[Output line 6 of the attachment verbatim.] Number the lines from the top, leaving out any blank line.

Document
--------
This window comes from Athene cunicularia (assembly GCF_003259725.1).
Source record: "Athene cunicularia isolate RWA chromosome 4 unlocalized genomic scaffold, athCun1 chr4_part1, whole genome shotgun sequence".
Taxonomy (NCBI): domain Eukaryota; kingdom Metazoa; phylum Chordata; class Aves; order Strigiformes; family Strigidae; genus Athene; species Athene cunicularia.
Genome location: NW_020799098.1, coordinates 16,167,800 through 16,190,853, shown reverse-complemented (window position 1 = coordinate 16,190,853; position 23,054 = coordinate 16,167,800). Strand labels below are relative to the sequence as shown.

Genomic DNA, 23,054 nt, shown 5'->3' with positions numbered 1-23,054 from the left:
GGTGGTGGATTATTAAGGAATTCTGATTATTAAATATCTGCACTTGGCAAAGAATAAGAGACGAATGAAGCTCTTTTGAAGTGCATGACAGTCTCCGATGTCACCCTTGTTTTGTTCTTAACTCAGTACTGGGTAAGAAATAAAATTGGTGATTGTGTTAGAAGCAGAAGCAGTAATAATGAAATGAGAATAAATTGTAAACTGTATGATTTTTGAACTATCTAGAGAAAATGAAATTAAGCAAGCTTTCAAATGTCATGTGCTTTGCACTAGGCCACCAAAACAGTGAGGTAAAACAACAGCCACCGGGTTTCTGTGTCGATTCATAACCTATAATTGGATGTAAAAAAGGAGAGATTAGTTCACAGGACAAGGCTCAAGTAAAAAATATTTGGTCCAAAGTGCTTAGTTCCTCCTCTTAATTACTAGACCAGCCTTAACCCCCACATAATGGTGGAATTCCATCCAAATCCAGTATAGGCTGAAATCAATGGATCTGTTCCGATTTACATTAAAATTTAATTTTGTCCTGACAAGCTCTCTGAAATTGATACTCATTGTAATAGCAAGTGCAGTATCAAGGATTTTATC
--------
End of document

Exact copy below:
GGTGGTGGATTATTAAGGAATTCTGATTATTAAATATCTGCACTTGGCAAAGAATAAGAGACGAATGAAGCTCTTTTGAAGTGCATGACAGTCTCCGATGTCACCCTTGTTTTGTTCTTAACTCAGTACTGGGTAAGAAATAAAATTGGTGATTGTGTTAGAAGCAGAAGCAGTAATAATGAAATGAGAATAAATTGTAAACTGTATGATTTTTGAACTATCTAGAGAAAATGAAATTAAGCAAGCTTTCAAATGTCATGTGCTTTGCACTAGGCCACCAAAACAGTGAGGTAAAACAACAGCCACCGGGTTTCTGTGTCGATTCATAACCTATAATTGGATGTAAAAAAGGAGAGATTAGTTCACAGGACAAGGCTCAAGTAAAAAATATTTGGTCCAAAGTGCTTAGTTCCTCCTCTTAATTACTAGACCAGCCTTAACCCCCACATAATGGTGGAATTCCATCCAAATCCAGTATAGGCTGAAATCAATGGATCTGTTCCGATTTACATTAAAATTTAATTTTGTCCTGACAAGCTCTCTGAAATTGATACTCATTGTAATAGCAAGTGCAGTATCAAGGATTTTATC